General practices are starting to work more collaboratively. However, it is important to take time to agree the purpose, vision and function of the collaboration rather than moving directly to forming a company. There are several forms a company could take including limited by guarantee or by shares. Similar options are also available in the form of a community interest company. More recently super-partnerships have developed and this form has some advantages. Depending on function you may not need a formal company or partnership arrangement.
There are the tricky issues to consider – including VAT, staff employment and sharing, ensuring income is pensionable and CQC registration. This event on 31 January in Manchester, 13 February in London and 7 March in Birmingham will consider the alternatives, busting myths about different models and helping you to understand the best way for your practice to enter into a collaborative form.
Over 100,000 people use NHS Networks, the free-to-use virtual networking and document sharing platform. These training webinars on 18 January and 22 February arm you with the knowledge and skills to join them. The training comprises two webinars each lasting an hour.
The service provides space to share documents and set up online discussions with colleagues. Set up a network to keep in touch with other people in your organisation or with other organisations and colleagues in your area.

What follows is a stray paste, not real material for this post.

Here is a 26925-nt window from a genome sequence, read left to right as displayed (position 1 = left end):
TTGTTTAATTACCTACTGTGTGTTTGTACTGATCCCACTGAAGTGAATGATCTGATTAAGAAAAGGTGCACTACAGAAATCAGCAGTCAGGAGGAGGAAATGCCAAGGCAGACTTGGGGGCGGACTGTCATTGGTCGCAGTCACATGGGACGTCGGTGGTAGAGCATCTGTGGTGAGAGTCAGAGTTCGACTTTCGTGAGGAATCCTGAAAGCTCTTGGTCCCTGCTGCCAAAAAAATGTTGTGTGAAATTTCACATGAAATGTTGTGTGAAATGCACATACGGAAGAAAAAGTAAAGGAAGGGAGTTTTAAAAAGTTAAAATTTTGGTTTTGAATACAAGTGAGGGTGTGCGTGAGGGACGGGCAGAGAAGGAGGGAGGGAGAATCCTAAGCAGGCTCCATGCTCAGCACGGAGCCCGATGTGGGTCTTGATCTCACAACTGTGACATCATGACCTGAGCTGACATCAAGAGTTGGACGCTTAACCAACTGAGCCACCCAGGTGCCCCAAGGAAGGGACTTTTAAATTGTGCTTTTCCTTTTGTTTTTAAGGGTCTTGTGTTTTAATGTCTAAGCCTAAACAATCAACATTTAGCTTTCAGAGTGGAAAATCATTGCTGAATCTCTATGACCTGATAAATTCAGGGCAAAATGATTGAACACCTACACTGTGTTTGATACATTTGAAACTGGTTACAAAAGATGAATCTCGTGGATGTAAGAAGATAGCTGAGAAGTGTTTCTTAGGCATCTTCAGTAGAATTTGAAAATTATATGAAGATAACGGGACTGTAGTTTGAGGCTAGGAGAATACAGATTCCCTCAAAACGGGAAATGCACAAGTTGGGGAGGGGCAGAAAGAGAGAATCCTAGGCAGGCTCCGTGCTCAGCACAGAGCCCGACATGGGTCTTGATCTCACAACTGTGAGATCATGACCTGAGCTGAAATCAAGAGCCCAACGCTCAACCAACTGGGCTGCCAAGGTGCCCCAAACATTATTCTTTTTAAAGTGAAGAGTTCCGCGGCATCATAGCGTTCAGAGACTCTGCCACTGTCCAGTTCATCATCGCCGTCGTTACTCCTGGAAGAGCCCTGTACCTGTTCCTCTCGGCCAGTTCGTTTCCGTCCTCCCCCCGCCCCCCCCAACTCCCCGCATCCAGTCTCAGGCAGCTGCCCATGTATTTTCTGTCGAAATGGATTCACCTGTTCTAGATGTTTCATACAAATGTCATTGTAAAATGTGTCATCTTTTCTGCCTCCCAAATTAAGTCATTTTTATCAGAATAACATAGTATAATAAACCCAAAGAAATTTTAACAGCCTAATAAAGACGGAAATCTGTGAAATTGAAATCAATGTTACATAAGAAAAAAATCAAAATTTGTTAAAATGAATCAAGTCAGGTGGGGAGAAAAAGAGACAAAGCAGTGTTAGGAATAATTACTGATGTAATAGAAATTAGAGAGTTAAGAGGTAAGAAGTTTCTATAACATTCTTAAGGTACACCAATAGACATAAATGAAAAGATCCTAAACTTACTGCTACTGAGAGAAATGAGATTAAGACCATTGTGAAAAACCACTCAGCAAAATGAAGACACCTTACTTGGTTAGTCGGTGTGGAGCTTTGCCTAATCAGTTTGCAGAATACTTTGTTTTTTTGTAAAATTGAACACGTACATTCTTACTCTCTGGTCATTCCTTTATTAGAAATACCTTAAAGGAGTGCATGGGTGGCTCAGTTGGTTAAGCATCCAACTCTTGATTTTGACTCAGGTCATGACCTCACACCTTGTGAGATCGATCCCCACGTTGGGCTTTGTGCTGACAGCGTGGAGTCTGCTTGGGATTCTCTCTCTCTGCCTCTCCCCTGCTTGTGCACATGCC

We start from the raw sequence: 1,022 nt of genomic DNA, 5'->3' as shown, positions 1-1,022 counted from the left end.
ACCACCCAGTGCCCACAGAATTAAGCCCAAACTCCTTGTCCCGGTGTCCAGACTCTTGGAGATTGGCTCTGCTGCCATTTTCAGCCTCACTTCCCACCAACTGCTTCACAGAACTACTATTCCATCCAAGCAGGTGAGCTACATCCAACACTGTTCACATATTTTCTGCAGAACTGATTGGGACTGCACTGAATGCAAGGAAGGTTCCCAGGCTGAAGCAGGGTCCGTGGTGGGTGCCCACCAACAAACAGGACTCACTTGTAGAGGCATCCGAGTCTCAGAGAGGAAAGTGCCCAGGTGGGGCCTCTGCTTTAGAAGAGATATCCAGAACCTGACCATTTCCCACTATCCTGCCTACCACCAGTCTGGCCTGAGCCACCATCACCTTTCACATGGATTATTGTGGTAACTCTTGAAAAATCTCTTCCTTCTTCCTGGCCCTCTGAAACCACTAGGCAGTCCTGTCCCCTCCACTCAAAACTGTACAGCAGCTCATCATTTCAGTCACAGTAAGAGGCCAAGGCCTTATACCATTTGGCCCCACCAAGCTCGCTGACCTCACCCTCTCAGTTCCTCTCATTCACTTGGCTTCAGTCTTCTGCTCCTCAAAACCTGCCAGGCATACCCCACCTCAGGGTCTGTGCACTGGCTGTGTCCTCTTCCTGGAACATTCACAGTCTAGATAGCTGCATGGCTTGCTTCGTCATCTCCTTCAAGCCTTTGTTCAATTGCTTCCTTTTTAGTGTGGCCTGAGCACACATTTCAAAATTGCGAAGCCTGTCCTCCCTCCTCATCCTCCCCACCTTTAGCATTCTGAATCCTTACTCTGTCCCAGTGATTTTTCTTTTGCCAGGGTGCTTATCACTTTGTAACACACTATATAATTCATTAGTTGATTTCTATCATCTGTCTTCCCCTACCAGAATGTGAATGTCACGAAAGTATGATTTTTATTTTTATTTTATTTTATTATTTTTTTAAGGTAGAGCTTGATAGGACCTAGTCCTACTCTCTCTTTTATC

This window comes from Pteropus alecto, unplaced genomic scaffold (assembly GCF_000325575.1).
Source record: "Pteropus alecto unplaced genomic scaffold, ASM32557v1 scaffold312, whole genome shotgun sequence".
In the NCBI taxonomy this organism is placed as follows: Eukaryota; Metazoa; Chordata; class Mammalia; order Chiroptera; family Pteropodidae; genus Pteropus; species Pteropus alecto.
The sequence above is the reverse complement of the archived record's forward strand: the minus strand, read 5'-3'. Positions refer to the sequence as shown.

The webinars provide training and tips on how to create and run a successful network, including how to set up forums, share documents and manage network membership. Part one covers the basics of setting up and running a network including how to create a forum and publish documents. Part two covers some of the more advanced features and allows plenty of time for questions. The sessions are a month apart, giving you time to practice what you learned in session one and bring any queries to session two. For more information and to book, visit the PCC events website.
Hannah Black’s patients seem to have made a good start in her role as clinical pharmacist at two Leeds practices but she’s already thinking about the next steps. This case study looks at the role of clinical pharmacists in improving care and reducing workload in general practice.
After a stint on the national stage leading NHS Clinical Commissioners, GP Steve Kell embraced the Primary Care Home (PCH) model to tackle the challenges facing practices and partners in Worksop, north Nottinghamshire.